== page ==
Maybe it’s because the colors take a little longer to change in California (depending on the part of the state, they may not change at all)– or maybe I just like making, looking at and eating green things. In any case, I’m soaking up all the green I can as the east bay gets a little gloomier and the leaves begin to fall.

Half a dozen leftover asparagus spears in the vegetable drawer, a handful of beans picked straight from the vine and an undying love for pea shoots inspired this recipe, but you could use whatever vegetables you have on hand. This combination achieved a crispness and lightness that played well off of heavier pasta and dairy.

After a quick, low saut̩ in butter and olive oil, these vegetables come together with whole wheat pasta, a dash of heavy cream, some grana padano (parmesan or pecorino romano would work as well) and some of the pasta cooking water to form a light dish reminiscent of sunny days while hinting at the heaviness of winter to come. Serve with garlic bread and a light, fruit-based dessert for a fantastic meal for twoРthe recipe will easily double or triple to suit your needs.

Late Summer Farfalle Primavera (inspired by the weekend gourmande)
serves 2 as a main or 4 as a side

4 oz. whole wheat farfalle, penne, or other small pasta
1 1/2 – 2 c crisp green vegetables (asparagus, beans, peas, etc.)
1 Tbsp butter
1 tsp extra virgin olive oil
1 Tbsp heavy cream
1/4 c grated grana padano (or other hard Italian cheese)
salt and pepper (or seasoning of choice)
pea shoots to garnish

Bring a medium saucepan of water to boil; salt and add pasta, cooking until al dente. Reserve 1 c pasta water before draining; drain (do not shake or rinse pasta) and return to pan.

Meanwhile, cut longer vegetables (asparagus, unshelled beans or peas) on the diagonal in 1-inch strips. Heat butter and olive oil in large saucepan over medium-low heat and add cut vegetables. Season with salt and pepper and sweat for 3-5 minutes. Add any shelled beans or peas (anything smaller) and sauté 2-3 minutes more (if using frozen beans or peas, make sure they are thoroughly warmed).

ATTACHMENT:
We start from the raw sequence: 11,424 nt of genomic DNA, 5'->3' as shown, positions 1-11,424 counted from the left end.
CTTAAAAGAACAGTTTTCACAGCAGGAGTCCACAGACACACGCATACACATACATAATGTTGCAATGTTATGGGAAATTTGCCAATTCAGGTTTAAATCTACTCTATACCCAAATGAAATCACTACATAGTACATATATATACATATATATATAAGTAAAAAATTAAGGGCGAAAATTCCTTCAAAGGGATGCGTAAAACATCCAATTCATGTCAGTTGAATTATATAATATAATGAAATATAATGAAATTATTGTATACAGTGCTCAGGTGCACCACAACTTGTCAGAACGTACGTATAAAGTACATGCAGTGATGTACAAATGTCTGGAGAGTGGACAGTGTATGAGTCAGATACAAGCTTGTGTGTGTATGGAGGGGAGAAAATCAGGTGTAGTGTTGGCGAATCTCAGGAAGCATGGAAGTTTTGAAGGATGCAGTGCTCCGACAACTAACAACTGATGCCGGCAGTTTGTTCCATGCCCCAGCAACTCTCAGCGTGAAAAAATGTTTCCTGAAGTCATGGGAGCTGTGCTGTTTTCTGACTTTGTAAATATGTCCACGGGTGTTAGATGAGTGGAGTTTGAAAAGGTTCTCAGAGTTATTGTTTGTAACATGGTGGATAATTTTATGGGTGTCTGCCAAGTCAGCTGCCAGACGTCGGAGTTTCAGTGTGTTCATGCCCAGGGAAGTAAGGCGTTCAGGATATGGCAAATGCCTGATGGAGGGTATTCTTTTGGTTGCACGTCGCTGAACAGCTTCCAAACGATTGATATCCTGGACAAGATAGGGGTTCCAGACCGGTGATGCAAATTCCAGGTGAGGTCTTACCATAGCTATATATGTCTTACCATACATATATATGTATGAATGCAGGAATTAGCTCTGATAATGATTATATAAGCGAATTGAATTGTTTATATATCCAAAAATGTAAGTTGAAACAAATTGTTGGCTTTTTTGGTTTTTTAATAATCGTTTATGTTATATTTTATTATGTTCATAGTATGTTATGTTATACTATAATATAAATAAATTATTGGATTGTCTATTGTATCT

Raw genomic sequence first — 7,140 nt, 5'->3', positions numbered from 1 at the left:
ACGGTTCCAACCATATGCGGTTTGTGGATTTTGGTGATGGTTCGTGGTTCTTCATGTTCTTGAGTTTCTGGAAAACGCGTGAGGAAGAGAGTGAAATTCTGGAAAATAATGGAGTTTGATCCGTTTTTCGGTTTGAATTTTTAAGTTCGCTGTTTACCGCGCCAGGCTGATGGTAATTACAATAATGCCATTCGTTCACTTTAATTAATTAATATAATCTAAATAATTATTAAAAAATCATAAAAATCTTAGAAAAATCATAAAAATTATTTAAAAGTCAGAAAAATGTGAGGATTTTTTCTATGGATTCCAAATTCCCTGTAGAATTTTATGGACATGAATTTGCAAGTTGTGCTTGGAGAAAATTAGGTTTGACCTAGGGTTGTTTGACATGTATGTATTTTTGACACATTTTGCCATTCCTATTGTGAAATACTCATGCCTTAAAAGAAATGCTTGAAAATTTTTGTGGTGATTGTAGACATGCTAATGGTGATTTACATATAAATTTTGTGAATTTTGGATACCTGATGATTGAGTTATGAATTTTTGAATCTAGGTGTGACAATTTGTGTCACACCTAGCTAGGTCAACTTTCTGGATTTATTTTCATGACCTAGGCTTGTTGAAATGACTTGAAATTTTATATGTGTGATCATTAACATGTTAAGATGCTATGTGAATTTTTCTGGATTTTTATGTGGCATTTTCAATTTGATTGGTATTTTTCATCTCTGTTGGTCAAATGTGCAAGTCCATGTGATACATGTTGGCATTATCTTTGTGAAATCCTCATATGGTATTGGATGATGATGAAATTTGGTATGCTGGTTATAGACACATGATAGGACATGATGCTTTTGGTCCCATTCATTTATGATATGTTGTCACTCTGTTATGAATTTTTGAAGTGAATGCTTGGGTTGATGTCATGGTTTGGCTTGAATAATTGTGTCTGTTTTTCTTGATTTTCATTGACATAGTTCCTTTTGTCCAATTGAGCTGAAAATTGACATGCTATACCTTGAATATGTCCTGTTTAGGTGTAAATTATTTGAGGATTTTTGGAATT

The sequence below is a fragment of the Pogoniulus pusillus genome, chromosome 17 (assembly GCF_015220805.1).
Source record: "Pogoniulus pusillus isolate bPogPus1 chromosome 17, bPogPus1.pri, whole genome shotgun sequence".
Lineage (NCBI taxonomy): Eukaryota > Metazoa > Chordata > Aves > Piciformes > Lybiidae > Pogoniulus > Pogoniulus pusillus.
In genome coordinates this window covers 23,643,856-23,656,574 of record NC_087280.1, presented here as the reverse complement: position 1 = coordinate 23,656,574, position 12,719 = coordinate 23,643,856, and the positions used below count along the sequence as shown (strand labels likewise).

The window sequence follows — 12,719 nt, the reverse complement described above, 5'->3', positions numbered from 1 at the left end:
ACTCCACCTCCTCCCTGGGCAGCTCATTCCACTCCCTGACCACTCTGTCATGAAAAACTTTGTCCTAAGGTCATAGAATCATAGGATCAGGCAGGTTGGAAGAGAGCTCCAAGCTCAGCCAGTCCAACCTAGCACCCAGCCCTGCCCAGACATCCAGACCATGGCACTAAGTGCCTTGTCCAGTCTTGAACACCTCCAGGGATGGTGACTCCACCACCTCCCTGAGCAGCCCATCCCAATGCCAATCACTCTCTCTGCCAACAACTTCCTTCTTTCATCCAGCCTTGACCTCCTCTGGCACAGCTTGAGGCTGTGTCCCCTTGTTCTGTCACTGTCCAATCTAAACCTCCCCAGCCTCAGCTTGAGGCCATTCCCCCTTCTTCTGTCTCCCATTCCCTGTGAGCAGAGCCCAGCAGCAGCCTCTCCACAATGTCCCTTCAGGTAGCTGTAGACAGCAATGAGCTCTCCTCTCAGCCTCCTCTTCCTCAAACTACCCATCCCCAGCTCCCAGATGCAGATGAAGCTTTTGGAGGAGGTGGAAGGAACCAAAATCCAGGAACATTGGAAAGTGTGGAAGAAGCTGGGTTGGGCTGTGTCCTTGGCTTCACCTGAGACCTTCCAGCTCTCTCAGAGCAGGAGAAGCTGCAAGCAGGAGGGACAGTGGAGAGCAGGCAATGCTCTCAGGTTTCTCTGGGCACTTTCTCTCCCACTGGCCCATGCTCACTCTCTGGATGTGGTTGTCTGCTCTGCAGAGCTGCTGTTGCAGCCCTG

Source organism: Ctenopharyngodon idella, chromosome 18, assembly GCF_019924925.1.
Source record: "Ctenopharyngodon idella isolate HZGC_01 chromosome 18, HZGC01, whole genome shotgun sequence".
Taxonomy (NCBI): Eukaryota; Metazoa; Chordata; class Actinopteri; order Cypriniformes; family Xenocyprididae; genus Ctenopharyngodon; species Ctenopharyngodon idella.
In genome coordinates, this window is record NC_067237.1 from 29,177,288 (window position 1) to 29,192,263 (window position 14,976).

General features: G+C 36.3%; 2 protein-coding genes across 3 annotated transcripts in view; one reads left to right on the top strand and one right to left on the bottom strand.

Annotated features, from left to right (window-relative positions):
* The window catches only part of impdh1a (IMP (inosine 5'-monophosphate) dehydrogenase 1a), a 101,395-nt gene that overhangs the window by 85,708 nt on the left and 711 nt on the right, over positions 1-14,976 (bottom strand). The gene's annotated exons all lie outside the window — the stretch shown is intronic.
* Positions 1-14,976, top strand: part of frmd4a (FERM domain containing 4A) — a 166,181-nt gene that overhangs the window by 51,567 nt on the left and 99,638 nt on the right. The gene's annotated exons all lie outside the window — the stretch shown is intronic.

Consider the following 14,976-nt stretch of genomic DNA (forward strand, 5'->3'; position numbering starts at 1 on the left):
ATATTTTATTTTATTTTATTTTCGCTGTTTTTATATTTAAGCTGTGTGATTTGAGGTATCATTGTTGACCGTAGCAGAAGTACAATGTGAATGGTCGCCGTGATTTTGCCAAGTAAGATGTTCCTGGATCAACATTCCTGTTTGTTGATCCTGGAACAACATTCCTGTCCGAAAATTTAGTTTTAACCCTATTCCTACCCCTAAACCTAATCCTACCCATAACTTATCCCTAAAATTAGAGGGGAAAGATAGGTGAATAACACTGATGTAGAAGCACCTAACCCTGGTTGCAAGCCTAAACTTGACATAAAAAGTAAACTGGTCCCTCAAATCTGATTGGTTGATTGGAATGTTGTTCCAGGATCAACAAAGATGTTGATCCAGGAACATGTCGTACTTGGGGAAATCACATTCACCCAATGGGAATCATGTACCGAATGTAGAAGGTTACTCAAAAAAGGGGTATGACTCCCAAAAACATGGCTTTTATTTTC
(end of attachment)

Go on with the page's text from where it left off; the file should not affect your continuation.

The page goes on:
When vegetables are tender but still crisp, add pasta and reduce heat to very low. Add a drizzle of reserved pasta water and toss to coat in oily-starchy mix. Add heavy cream and toss until everything is lightly covered; add grana padano and mix until cheese is integrated. Add more pasta water as necessary to create desired consistency, and taste for seasoning. (If not serving immediately, cover, remove from heat and add more warm pasta water as necessary to keep dish from drying out.)

To serve, plate pasta in shallow bowls and garnish with fresh grated pepper, pea shoots or more cheese.


Sometimes, walking home from the store, my bag of groceries breaks– and I have impromptu conversations with men in parked cars about the best method for cooking brussels sprouts while I pick through smashed blueberries and try to keep the sun out of my eyes.

(I argued for braising, while my new friend made a compelling case for blanched with poached eggs. Good thing I bought an entire stalk.)

Related: if you ever go out walking with a stalk of spouts tucked (as much as such a hulking item can be tucked) under your arm, you might get some strange looks… even in Berkeley. If this is the price I pay for eating vegetables/not owning a car, I think I’m okay with that.

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